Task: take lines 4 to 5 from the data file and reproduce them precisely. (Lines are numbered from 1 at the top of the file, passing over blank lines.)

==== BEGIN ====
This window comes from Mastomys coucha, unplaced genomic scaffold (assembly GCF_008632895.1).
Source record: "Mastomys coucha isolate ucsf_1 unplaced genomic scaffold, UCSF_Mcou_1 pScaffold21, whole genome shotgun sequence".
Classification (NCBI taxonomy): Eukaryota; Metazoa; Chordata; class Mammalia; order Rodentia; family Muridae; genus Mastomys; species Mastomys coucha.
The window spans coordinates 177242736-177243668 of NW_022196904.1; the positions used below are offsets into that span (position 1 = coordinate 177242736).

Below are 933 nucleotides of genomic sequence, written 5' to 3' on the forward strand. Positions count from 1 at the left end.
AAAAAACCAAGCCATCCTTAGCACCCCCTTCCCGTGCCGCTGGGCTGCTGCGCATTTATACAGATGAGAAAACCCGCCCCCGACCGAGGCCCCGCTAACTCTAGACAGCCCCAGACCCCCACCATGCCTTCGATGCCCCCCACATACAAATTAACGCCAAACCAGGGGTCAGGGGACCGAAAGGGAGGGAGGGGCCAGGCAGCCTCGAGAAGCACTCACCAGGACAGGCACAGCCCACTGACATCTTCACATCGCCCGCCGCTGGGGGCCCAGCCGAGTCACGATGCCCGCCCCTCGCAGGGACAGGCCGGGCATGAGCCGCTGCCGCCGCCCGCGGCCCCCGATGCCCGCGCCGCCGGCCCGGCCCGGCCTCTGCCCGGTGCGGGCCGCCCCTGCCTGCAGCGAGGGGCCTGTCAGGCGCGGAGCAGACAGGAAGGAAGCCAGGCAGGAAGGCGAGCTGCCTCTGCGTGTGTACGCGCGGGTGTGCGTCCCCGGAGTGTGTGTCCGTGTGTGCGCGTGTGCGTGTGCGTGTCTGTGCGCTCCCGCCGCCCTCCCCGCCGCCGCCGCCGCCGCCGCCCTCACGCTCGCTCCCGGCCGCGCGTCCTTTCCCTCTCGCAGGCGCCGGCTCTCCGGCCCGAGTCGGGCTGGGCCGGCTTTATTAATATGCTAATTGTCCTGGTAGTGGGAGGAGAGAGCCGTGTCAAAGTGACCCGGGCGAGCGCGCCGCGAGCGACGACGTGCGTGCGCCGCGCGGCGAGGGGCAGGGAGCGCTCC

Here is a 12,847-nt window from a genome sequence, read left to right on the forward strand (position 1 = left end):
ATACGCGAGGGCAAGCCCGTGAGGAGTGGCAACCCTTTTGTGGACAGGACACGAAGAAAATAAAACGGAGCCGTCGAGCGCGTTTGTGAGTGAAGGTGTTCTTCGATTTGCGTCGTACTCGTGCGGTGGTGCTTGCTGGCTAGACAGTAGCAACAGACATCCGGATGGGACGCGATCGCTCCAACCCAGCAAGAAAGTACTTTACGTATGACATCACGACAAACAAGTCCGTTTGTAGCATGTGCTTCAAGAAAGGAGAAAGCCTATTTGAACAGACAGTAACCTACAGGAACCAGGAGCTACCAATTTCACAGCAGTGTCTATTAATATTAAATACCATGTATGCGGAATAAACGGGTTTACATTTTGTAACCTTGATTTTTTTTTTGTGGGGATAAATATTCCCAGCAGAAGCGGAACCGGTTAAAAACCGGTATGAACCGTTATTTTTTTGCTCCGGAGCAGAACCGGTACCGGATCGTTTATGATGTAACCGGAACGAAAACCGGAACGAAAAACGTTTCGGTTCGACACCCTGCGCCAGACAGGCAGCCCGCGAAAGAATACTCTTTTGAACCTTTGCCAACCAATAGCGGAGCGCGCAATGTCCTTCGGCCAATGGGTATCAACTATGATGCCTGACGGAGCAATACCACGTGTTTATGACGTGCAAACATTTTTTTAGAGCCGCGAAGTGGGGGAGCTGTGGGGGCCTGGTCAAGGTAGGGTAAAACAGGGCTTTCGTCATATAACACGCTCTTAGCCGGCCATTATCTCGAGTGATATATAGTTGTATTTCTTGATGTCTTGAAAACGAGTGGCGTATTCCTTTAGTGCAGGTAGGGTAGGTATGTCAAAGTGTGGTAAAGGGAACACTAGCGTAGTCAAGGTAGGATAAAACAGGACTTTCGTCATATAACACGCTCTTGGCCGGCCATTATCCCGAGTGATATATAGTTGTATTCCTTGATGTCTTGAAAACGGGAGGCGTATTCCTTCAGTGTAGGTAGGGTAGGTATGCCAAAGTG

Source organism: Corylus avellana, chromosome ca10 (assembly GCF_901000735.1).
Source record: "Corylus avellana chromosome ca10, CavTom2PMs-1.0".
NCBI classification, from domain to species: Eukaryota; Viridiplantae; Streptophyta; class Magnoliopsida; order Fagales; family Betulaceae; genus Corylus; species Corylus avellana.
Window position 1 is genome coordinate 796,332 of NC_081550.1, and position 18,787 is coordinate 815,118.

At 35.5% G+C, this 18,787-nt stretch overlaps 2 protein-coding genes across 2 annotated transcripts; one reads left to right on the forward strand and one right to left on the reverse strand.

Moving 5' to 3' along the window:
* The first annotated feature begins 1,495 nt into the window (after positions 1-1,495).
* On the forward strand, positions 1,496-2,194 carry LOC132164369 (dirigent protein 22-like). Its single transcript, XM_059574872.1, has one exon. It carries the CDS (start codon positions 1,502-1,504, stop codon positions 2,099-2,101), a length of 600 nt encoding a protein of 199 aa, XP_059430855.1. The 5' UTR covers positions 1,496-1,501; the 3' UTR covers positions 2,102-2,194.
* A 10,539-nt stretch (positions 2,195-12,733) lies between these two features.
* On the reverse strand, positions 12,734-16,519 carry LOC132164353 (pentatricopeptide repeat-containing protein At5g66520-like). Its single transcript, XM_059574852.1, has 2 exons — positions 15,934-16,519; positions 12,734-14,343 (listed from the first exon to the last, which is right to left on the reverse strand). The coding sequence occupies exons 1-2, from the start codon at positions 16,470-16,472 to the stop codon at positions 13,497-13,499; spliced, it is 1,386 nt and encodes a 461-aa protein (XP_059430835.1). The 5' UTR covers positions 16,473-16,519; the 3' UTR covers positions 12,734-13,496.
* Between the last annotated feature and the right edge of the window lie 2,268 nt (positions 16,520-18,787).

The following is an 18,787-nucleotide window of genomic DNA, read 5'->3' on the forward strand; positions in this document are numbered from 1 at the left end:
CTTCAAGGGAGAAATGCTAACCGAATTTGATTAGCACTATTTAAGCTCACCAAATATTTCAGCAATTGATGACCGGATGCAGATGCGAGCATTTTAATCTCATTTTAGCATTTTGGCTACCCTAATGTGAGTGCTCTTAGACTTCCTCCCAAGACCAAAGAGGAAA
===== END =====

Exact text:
The window spans coordinates 177242736-177243668 of NW_022196904.1; the positions used below are offsets into that span (position 1 = coordinate 177242736).

Below are 933 nucleotides of genomic sequence, written 5' to 3' on the forward strand. Positions count from 1 at the left end.